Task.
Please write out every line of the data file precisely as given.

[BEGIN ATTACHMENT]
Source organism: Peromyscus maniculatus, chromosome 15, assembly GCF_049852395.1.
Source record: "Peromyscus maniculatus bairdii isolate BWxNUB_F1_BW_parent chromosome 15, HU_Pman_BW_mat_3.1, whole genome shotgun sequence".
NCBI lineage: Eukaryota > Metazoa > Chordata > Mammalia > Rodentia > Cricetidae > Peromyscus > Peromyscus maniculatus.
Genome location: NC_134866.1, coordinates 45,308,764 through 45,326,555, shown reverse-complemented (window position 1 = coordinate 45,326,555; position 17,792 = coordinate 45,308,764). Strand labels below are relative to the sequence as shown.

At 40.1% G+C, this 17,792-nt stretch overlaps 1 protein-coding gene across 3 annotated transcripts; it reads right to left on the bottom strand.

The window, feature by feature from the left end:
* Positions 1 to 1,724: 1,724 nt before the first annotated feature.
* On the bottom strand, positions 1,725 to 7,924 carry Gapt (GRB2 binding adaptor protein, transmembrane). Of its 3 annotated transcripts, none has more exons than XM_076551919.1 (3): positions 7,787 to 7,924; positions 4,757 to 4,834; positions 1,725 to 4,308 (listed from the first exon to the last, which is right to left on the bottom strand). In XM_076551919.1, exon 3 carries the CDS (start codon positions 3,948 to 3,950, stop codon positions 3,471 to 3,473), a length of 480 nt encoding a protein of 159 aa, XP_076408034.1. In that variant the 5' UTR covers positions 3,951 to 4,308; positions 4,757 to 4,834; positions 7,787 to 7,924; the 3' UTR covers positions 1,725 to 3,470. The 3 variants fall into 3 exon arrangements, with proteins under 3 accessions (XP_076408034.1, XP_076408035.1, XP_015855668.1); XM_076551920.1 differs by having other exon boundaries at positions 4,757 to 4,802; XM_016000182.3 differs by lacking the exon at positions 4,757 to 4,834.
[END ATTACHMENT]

Source organism: Peromyscus maniculatus, chromosome 15, assembly GCF_049852395.1.
Source record: "Peromyscus maniculatus bairdii isolate BWxNUB_F1_BW_parent chromosome 15, HU_Pman_BW_mat_3.1, whole genome shotgun sequence".
NCBI lineage: Eukaryota > Metazoa > Chordata > Mammalia > Rodentia > Cricetidae > Peromyscus > Peromyscus maniculatus.
Genome location: NC_134866.1, coordinates 45,308,764 through 45,326,555, shown reverse-complemented (window position 1 = coordinate 45,326,555; position 17,792 = coordinate 45,308,764). Strand labels below are relative to the sequence as shown.

At 40.1% G+C, this 17,792-nt stretch overlaps 1 protein-coding gene across 3 annotated transcripts; it reads right to left on the bottom strand.

The window, feature by feature from the left end:
* Positions 1 to 1,724: 1,724 nt before the first annotated feature.
* On the bottom strand, positions 1,725 to 7,924 carry Gapt (GRB2 binding adaptor protein, transmembrane). Of its 3 annotated transcripts, none has more exons than XM_076551919.1 (3): positions 7,787 to 7,924; positions 4,757 to 4,834; positions 1,725 to 4,308 (listed from the first exon to the last, which is right to left on the bottom strand). In XM_076551919.1, exon 3 carries the CDS (start codon positions 3,948 to 3,950, stop codon positions 3,471 to 3,473), a length of 480 nt encoding a protein of 159 aa, XP_076408034.1. In that variant the 5' UTR covers positions 3,951 to 4,308; positions 4,757 to 4,834; positions 7,787 to 7,924; the 3' UTR covers positions 1,725 to 3,470. The 3 variants fall into 3 exon arrangements, with proteins under 3 accessions (XP_076408034.1, XP_076408035.1, XP_015855668.1); XM_076551920.1 differs by having other exon boundaries at positions 4,757 to 4,802; XM_016000182.3 differs by lacking the exon at positions 4,757 to 4,834.